Collapsed UK carrier Monarch Airlines’ administrator has effectively completed the aircraft returns process, having opted against legal challenges to lessor claims.

While lessors were required to account for security deposits and maintenance reserves held by them, most of the lessors had submitted substantial counter-claims.

Administrator KPMG had sought legal advice to clarify the lessors’ rights to apply set-off, and has accepted that the lessors have a strong case.

“Based on the counter-claims received from lessors to date, the value of [their] claims significantly exceed the value of the security deposits and maintenance reserves held by them,” it states.

“The legal advice we have received confirms that the lessors have reasonable grounds on which to apply set-off and the costs of challenging this through litigation would be prohibitively expensive.”

As a result, the aircraft returns process appears to be “fully completed”, says the administrator.

KPMG also notes that maintenance firm Monarch Aircraft Engineering (MAEL) – which continues to trade – has recently proposed a company voluntary arrangement, a process under which a company reaches a voluntary agreement with creditors for debt repayment.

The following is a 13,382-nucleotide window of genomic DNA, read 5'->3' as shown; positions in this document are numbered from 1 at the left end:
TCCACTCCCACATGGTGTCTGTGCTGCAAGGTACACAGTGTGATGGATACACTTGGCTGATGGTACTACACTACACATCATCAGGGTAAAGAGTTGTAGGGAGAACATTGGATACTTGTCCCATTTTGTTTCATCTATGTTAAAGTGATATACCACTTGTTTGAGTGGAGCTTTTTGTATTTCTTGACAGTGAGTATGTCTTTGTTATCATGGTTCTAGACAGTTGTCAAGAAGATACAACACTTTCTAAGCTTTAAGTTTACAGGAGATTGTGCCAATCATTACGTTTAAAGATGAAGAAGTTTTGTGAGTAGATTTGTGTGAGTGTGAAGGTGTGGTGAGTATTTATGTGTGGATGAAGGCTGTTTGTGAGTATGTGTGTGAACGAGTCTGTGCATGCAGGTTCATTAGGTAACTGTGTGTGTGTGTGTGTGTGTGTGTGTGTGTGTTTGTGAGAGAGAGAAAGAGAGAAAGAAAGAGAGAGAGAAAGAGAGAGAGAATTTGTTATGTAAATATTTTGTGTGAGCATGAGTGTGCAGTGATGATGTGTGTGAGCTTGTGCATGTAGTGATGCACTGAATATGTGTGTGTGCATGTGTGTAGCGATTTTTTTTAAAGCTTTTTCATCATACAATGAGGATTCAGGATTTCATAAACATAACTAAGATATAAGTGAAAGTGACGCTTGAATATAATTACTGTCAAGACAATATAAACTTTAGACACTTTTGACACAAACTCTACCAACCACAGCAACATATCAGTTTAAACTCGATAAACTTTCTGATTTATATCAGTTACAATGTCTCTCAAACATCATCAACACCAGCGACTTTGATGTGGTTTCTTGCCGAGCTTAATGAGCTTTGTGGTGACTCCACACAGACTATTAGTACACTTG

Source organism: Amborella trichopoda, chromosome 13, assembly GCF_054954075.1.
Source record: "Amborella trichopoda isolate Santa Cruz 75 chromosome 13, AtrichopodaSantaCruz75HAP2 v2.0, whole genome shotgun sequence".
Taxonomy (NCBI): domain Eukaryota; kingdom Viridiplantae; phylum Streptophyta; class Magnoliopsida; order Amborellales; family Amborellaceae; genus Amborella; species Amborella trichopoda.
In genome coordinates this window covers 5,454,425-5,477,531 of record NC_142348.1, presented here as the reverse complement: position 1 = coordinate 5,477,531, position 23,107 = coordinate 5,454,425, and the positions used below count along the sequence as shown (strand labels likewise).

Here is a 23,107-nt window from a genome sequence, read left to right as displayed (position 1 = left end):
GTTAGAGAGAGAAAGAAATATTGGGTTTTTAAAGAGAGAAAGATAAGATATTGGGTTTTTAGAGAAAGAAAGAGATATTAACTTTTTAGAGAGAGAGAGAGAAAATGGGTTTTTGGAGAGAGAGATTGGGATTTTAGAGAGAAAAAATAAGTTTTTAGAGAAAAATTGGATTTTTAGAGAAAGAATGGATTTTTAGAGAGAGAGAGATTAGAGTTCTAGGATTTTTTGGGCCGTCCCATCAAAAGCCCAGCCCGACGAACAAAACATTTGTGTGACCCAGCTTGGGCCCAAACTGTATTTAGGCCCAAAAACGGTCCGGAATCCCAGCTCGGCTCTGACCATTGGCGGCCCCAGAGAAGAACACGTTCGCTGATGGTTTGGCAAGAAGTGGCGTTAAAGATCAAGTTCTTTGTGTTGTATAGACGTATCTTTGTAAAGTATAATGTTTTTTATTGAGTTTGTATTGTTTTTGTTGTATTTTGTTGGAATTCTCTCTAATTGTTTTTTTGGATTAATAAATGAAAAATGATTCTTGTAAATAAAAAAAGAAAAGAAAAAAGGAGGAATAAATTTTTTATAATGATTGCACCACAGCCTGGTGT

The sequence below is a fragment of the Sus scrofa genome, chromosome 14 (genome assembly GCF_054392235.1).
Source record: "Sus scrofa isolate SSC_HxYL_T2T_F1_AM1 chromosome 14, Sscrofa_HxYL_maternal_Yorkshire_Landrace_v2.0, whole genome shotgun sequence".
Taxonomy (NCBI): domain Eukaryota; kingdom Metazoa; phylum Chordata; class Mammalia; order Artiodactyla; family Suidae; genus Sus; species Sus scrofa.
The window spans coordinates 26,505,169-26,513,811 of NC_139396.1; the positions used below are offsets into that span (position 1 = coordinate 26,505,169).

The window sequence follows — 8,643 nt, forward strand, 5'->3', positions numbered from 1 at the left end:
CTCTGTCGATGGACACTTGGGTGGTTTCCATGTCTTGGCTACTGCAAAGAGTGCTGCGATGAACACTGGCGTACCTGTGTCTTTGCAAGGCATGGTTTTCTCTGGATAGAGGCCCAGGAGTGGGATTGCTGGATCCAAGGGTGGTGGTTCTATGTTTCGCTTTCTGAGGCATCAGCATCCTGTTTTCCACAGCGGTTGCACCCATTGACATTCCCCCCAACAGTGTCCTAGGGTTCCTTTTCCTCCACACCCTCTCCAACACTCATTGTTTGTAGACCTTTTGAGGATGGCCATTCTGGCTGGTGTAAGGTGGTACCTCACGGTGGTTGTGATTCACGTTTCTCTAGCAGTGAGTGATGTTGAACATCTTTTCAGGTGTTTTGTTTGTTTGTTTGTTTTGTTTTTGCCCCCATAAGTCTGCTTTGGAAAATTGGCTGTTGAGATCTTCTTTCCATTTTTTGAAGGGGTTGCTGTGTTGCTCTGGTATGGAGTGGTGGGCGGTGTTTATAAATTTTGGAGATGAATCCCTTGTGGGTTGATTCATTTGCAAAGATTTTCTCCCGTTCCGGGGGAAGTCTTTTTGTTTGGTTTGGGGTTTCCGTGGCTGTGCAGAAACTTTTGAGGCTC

MAEL’s shares are owned by an entity called ‘Monarch 2011’, which is also in administration.

KPMG had previously stated that this investment by Monarch 2011 would be “realised for maximum achievable value”.

But in its latest progress update on the administration, it says that a new funding package and the restructuring of MAEL’s balance sheet includes the sale of Monarch 2011’s shareholding to Petrol Jersey Limited for just £1.

Petrol Jersey Limited, based in the Channel Islands, is Monarch’s senior secured creditor.

Source: Cirium Dashboard